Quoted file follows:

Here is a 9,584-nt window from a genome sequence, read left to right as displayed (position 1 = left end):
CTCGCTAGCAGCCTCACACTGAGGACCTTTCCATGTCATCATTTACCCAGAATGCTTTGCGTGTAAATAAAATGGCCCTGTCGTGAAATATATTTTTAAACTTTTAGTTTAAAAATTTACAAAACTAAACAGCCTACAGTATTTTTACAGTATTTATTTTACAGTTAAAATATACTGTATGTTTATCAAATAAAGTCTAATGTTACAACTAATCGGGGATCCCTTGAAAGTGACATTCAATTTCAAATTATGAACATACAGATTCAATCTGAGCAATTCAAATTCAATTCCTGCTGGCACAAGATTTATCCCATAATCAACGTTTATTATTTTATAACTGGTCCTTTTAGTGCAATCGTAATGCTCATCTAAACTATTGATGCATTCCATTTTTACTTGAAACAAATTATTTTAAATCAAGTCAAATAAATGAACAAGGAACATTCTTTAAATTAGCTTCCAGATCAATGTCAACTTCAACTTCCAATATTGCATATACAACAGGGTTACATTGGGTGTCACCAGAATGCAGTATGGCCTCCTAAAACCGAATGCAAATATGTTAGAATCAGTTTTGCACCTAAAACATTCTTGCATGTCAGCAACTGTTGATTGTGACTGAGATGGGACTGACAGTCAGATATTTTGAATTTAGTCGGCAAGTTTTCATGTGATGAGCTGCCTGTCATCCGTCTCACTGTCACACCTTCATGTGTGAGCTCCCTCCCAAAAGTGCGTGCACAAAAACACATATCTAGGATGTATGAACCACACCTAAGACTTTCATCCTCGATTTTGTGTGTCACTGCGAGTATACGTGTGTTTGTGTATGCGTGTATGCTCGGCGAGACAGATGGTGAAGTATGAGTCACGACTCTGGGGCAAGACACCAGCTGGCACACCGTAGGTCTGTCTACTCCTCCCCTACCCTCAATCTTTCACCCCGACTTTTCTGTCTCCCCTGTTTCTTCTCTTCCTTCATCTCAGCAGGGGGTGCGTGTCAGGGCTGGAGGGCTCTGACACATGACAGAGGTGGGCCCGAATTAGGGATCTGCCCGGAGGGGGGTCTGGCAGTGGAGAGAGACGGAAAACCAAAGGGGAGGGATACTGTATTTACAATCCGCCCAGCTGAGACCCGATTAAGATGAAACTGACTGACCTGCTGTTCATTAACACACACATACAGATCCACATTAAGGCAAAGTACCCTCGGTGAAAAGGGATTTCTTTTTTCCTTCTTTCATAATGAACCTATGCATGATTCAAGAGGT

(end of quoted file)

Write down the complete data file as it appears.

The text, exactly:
Here is a 9,584-nt window from a genome sequence, read left to right as displayed (position 1 = left end):
CTCGCTAGCAGCCTCACACTGAGGACCTTTCCATGTCATCATTTACCCAGAATGCTTTGCGTGTAAATAAAATGGCCCTGTCGTGAAATATATTTTTAAACTTTTAGTTTAAAAATTTACAAAACTAAACAGCCTACAGTATTTTTACAGTATTTATTTTACAGTTAAAATATACTGTATGTTTATCAAATAAAGTCTAATGTTACAACTAATCGGGGATCCCTTGAAAGTGACATTCAATTTCAAATTATGAACATACAGATTCAATCTGAGCAATTCAAATTCAATTCCTGCTGGCACAAGATTTATCCCATAATCAACGTTTATTATTTTATAACTGGTCCTTTTAGTGCAATCGTAATGCTCATCTAAACTATTGATGCATTCCATTTTTACTTGAAACAAATTATTTTAAATCAAGTCAAATAAATGAACAAGGAACATTCTTTAAATTAGCTTCCAGATCAATGTCAACTTCAACTTCCAATATTGCATATACAACAGGGTTACATTGGGTGTCACCAGAATGCAGTATGGCCTCCTAAAACCGAATGCAAATATGTTAGAATCAGTTTTGCACCTAAAACATTCTTGCATGTCAGCAACTGTTGATTGTGACTGAGATGGGACTGACAGTCAGATATTTTGAATTTAGTCGGCAAGTTTTCATGTGATGAGCTGCCTGTCATCCGTCTCACTGTCACACCTTCATGTGTGAGCTCCCTCCCAAAAGTGCGTGCACAAAAACACATATCTAGGATGTATGAACCACACCTAAGACTTTCATCCTCGATTTTGTGTGTCACTGCGAGTATACGTGTGTTTGTGTATGCGTGTATGCTCGGCGAGACAGATGGTGAAGTATGAGTCACGACTCTGGGGCAAGACACCAGCTGGCACACCGTAGGTCTGTCTACTCCTCCCCTACCCTCAATCTTTCACCCCGACTTTTCTGTCTCCCCTGTTTCTTCTCTTCCTTCATCTCAGCAGGGGGTGCGTGTCAGGGCTGGAGGGCTCTGACACATGACAGAGGTGGGCCCGAATTAGGGATCTGCCCGGAGGGGGGTCTGGCAGTGGAGAGAGACGGAAAACCAAAGGGGAGGGATACTGTATTTACAATCCGCCCAGCTGAGACCCGATTAAGATGAAACTGACTGACCTGCTGTTCATTAACACACACATACAGATCCACATTAAGGCAAAGTACCCTCGGTGAAAAGGGATTTCTTTTTTCCTTCTTTCATAATGAACCTATGCATGATTCAAGAGGT